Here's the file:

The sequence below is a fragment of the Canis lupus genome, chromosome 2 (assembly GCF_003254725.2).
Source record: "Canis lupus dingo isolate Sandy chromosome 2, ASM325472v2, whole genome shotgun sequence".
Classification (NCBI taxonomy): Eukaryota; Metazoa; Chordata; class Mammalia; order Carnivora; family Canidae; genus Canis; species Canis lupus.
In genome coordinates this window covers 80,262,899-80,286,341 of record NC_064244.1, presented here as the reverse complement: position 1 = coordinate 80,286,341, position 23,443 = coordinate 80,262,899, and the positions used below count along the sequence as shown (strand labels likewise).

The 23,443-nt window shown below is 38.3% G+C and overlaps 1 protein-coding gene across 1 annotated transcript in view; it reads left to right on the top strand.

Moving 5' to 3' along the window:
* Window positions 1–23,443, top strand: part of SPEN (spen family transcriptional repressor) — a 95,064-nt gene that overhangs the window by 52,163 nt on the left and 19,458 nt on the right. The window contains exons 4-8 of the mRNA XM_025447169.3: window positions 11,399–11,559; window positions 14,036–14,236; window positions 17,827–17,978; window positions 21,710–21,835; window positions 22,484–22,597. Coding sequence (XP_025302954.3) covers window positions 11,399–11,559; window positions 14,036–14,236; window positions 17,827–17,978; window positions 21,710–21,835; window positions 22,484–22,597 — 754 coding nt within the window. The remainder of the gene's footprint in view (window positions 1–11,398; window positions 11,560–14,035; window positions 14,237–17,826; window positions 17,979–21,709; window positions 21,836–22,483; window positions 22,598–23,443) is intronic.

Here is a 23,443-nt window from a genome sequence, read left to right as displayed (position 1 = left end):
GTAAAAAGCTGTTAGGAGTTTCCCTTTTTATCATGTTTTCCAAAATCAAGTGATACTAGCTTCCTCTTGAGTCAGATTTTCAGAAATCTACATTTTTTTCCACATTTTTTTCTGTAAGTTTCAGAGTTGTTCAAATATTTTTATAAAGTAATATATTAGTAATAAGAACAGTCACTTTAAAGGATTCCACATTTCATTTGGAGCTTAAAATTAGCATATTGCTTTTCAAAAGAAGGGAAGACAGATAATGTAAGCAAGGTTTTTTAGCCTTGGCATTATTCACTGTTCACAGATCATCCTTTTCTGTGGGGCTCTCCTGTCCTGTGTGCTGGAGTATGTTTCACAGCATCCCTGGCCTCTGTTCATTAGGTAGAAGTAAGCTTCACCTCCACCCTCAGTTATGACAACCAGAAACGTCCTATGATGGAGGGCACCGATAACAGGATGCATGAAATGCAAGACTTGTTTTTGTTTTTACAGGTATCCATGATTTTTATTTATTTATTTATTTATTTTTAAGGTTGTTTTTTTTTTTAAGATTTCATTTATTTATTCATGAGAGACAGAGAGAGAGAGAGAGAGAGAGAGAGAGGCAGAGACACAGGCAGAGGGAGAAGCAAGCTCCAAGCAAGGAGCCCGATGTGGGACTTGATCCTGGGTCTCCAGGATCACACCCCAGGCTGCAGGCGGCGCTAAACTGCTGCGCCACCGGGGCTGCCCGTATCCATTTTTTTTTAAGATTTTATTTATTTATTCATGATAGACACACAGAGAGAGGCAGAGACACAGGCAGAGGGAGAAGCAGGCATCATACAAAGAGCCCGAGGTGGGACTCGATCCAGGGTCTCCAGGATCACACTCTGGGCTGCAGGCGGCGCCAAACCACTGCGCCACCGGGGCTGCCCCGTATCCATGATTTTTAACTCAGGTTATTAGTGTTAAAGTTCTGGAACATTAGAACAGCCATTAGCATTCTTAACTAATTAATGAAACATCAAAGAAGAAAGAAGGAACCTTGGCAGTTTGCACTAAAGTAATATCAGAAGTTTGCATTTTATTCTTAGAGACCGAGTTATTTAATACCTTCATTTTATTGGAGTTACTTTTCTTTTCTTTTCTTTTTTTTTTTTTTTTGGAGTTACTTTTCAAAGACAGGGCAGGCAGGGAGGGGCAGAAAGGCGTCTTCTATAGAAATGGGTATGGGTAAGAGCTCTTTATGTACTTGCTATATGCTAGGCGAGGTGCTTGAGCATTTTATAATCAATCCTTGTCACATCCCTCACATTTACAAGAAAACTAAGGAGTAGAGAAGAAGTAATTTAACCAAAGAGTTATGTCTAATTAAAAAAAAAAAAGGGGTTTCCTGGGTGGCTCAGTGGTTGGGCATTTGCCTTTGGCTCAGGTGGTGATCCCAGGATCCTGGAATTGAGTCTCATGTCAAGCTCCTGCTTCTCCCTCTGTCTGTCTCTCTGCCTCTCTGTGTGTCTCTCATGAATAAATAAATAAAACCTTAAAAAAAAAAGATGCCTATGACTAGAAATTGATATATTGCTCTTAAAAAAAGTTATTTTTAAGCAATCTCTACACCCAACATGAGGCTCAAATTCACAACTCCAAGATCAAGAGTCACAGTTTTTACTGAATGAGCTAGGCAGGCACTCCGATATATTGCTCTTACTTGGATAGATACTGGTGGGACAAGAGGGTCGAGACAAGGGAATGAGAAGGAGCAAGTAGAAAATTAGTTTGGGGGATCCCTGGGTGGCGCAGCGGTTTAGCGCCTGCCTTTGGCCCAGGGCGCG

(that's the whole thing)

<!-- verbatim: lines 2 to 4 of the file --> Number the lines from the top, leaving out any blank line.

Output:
Source record: "Canis lupus dingo isolate Sandy chromosome 2, ASM325472v2, whole genome shotgun sequence".
Classification (NCBI taxonomy): Eukaryota; Metazoa; Chordata; class Mammalia; order Carnivora; family Canidae; genus Canis; species Canis lupus.
In genome coordinates this window covers 80,262,899-80,286,341 of record NC_064244.1, presented here as the reverse complement: position 1 = coordinate 80,286,341, position 23,443 = coordinate 80,262,899, and the positions used below count along the sequence as shown (strand labels likewise).